ABSTRACT

This book focuses on the key issues that affect military families when soldiers are deployed overseas, focusing on the support given to military personnel and families before, during and after missions.

Today’s postmodern armies are expected to provide social-psychological support both to their personnel in military operations abroad and to their families at home. Since the end of the Cold War and even more so after 9/11, separations between military personnel and their families have become more frequent as there has been a multitude of missions carried out by multinational task forces all over the world. The book focuses on three central questions affecting military families. First, how do changing missions and tasks of the military affect soldiers and families? Second, what is the effect of deployments on the ones left behind? Third, what is the national structure of family support systems and its evolution?

The book employs a multidisciplinary approach, with contributions from psychology, sociology, history, anthropology and others. In addition, it covers all the services, Army, Navy/Marines, Air Force, spanning a wide range of countries, including UK, USA, Belgium, Turkey, Australia and Japan. At the same time it takes a multitude of perspectives such as the theoretical, empirical, reflective, life events (narrative) approach, national and the global, and uses approaches from different disciplines and perspectives, combining them to produce a volume that enhances our knowledge and understanding of military families.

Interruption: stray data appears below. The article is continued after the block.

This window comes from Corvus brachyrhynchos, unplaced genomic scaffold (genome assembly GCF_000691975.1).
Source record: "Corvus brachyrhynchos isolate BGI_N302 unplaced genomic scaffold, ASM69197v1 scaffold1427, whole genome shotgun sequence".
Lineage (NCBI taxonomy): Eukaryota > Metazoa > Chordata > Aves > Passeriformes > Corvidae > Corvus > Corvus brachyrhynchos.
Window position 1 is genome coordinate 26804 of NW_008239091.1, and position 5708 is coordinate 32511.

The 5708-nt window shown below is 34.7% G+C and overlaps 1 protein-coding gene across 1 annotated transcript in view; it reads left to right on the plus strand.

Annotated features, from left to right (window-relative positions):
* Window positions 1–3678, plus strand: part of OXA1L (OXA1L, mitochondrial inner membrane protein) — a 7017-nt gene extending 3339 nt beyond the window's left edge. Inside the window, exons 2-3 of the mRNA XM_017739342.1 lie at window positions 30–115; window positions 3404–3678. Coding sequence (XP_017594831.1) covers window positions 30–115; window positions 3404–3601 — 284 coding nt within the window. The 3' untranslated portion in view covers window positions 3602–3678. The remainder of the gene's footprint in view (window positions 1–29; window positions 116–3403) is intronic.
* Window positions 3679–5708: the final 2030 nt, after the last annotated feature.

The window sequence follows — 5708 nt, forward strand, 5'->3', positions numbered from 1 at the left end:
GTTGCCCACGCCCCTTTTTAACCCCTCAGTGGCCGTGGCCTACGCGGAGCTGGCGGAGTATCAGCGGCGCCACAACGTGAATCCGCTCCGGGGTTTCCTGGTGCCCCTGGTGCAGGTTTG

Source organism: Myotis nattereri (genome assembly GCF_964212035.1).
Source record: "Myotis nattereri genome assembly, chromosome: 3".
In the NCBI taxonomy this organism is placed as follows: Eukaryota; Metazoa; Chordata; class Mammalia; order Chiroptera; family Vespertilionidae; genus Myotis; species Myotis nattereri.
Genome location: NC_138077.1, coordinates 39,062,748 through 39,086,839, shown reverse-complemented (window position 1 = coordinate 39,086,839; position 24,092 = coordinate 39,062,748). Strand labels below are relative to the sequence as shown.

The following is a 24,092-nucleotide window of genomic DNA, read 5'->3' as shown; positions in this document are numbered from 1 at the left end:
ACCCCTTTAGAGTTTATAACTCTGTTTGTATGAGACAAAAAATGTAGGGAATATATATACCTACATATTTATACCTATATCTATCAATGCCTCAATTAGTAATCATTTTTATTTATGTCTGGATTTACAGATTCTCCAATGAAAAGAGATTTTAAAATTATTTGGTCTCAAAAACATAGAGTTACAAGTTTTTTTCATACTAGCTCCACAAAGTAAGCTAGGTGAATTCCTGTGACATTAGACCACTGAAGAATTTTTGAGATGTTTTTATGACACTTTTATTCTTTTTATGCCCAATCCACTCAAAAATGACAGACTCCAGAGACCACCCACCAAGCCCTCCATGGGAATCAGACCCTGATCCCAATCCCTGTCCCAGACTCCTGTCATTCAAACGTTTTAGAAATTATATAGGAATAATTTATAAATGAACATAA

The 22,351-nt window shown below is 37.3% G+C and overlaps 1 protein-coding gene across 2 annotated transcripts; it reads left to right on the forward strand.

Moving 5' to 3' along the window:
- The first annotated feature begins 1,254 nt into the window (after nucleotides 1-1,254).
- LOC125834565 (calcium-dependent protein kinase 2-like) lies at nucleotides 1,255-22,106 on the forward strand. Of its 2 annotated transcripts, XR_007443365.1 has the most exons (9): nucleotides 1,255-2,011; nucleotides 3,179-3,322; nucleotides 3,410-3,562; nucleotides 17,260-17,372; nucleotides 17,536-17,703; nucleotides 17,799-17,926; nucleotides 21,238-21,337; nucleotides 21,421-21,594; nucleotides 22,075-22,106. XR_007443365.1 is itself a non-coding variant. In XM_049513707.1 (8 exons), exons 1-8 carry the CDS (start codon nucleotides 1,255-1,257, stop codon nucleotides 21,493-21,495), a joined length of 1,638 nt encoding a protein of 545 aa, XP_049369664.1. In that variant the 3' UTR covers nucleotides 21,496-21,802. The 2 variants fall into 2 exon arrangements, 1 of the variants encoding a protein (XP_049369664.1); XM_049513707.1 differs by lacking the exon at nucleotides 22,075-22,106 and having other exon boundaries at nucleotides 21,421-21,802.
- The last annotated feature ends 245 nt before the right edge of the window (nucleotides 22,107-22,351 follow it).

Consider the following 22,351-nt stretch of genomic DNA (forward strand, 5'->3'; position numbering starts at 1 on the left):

This book will be of much interest to students of military studies, sociology, war and conflict studies and IR/political science in general.

 

part |2 pages

PART I Military organizations and families in transition

chapter 1|19 pages

Introduction

ByRENÉ MOELKER, MANON ANDRES, GARY BOWEN

part |2 pages

PART II Military families under stress

chapter 6|20 pages

The emotional cycle of deployment

ByMAREN TOMFORDE

chapter 9|16 pages

Reintegration, reconciliation, and relationship quality

ByMANON ANDRES, KARIN DE ANGELIS, AND DAVID MCCONE

chapter 11|14 pages

Children and deployment: A cross-country comparison

ByMANON ANDRES, JULIE COULTHARD

part |2 pages

PART III National social-psychological family support

chapter 12|17 pages

Missions alike and unlike: Military family support in war and peace

ByJOCELYN BARTONE

chapter 13|17 pages

Community capacity and the psychological well-being of married U.S. Air Force members

ByGARY BOWEN, JAMES MARTIN, JAY MANCINI, DANIELLE SWICK

chapter 15|19 pages

How do military families cope with multiple deployments abroad of loved ones? The case of Belgium

ByPHILIPPE MANIGART, VALERIAN LECOQ, AND SALVATORE LO BUE

chapter 17|9 pages

Family support systems in the Turkish military

ByKADIR VAROGLU, YAVUZ ERCIL, UNSAL SIGRI

chapter 19|17 pages

Family support and the Japan Self-Defense Forces: Challenges and developing new programs

ByHITOSHI KAWANO, ATSUKO FUKUURA

chapter 20|12 pages

Epilogue

ByMANON ANDRES, GARY BOWEN, PHILIPPE MANIGART